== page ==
But the United States now has fewer children in state-funded pre-K programs, according to the National Institute for Early Education Research (NIEER) at Rutgers University. About 28 percent of 4-year-olds were enrolled across the country. Overall there were 4,301 fewer children in pre-K classes in 2013 when compared to the previous year.
University of Kansas Chancellor Bernadette Gray-Little moved quickly to place Kappa Sigma fraternity on interim suspension after allegations of a sexual assault at the house over the weekend.
Lawrence police say the alleged crime was reported early Monday morning. According to the university, Gray-Little authorized the interim suspension letter Tuesday. That letter was hand delivered to the Kappa Sigma house. The action and police investigation were announced Wednesday.
The university's Office of Institutional Opportunity and Access is also investigating.
Kansas City Public Schools Superintendent Stephen Green celebrated the district's recent successes in his annual State of the Schools address Tuesday.
The district regained provisional accreditation last month after losing its standing with the state in 2012. Green, who took over as superintendent shortly thereafter, says many believed at the time the district couldn't be saved.
But he says that attitude isn't helpful in education.
Originally published on Thu September 25, 2014 10:59 pm
Depending on whose opinion you get, this week’s initial meetings to draw up new school standards for Missouri students were a “Common Core cheerleading session” or a strong-arm attempt that was “hijacked by political extremists” on the right.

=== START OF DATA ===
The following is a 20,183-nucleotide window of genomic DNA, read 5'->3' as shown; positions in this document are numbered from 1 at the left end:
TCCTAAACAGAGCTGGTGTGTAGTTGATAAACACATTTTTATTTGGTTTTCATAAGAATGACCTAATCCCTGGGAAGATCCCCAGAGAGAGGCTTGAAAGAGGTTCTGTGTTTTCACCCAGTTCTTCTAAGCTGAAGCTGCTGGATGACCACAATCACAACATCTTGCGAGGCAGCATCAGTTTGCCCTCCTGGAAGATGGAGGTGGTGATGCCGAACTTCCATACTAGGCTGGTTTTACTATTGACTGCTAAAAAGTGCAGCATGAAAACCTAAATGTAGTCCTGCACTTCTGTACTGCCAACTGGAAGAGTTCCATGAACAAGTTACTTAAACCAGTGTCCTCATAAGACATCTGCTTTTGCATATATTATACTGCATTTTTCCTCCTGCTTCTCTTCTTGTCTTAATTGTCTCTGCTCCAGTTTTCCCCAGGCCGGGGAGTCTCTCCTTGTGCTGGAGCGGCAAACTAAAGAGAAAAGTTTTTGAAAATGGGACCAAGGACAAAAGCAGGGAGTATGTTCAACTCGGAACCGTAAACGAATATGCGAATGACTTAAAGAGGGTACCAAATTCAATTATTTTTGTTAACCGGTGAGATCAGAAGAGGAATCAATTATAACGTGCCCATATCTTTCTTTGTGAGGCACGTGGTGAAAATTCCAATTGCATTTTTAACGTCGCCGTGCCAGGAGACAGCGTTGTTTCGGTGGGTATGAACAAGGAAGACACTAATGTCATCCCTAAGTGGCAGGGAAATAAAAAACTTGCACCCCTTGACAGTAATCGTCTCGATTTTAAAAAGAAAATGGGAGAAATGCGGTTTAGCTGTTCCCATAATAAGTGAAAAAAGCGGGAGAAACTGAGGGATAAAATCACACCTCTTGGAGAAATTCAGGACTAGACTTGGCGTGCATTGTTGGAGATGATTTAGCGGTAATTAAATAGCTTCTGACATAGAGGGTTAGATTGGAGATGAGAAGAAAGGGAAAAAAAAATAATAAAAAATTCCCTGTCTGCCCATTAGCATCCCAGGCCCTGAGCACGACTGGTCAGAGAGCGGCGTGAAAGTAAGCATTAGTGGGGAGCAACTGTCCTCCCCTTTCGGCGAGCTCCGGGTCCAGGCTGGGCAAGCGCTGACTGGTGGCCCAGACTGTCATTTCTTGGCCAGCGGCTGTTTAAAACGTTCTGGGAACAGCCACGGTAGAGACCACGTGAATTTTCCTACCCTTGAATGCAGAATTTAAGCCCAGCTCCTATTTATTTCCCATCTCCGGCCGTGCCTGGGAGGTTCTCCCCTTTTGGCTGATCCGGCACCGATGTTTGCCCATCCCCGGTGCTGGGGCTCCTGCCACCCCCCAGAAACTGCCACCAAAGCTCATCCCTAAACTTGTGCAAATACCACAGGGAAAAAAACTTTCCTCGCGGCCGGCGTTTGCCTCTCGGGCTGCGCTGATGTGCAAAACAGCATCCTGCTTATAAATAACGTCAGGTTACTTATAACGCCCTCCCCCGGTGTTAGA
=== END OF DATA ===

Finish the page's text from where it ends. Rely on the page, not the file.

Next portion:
Either way, the eight committees impaneled under a law passed earlier this year appear to have a long way to go to meet a deadline of having the new standards ready for approval a year from now.
The Greater Kansas City Chamber of Commerce is jumping into an area it’s never tackled.
At a packed event at the Chamber's Union Station headquarters, Chamber President Roshann Parris said the organization has a new item for its Big 5 agenda of civic goals: making sure every child in the metropolitan area is ready for kindergarten.
"No single issue impacts the health and vitality of our regional community and regional workforce more than education," Parris said.
There’s been a push in the past couple of years to improve both the access to and quality of pre-kindergarten education.
Now the Greater Kansas City Chamber of Commerce will jump into that effort and add early childhood development to its Big Five initiative.
Chamber President Roshann Parris says after meeting for months with area school superintendents, education researchers and, of course, business people, members decided that the best place to put their considerable clout and resources was in pre-K education.
Teach Great, the Rex Sinqufield-backed campaign to drastically change the way teachers are evaluated in Missouri, has shut down.
Last week, late in the day on Sept. 9, Teach Great spokesperson Kate Casas issued a statement saying the organization would not pursue the Amendment 3 campaign. She said that instead Teach Great would embark on a statewide listening tour and that it looked forward to working with elected officials on other grassroots efforts.
Instead, she now says, Teach Great is closing its doors for good.
Missouri Education Commissioner Chris Nicastro is retiring at the end of the year, according to a statement out Monday from the Department of Elementary and Secondary Education.
Nicastro has led DESE since 2009. During her tenure, the department oversaw the first transfers under a Missouri law that allows students from unaccredited school districts to leave for neighboring accredited districts.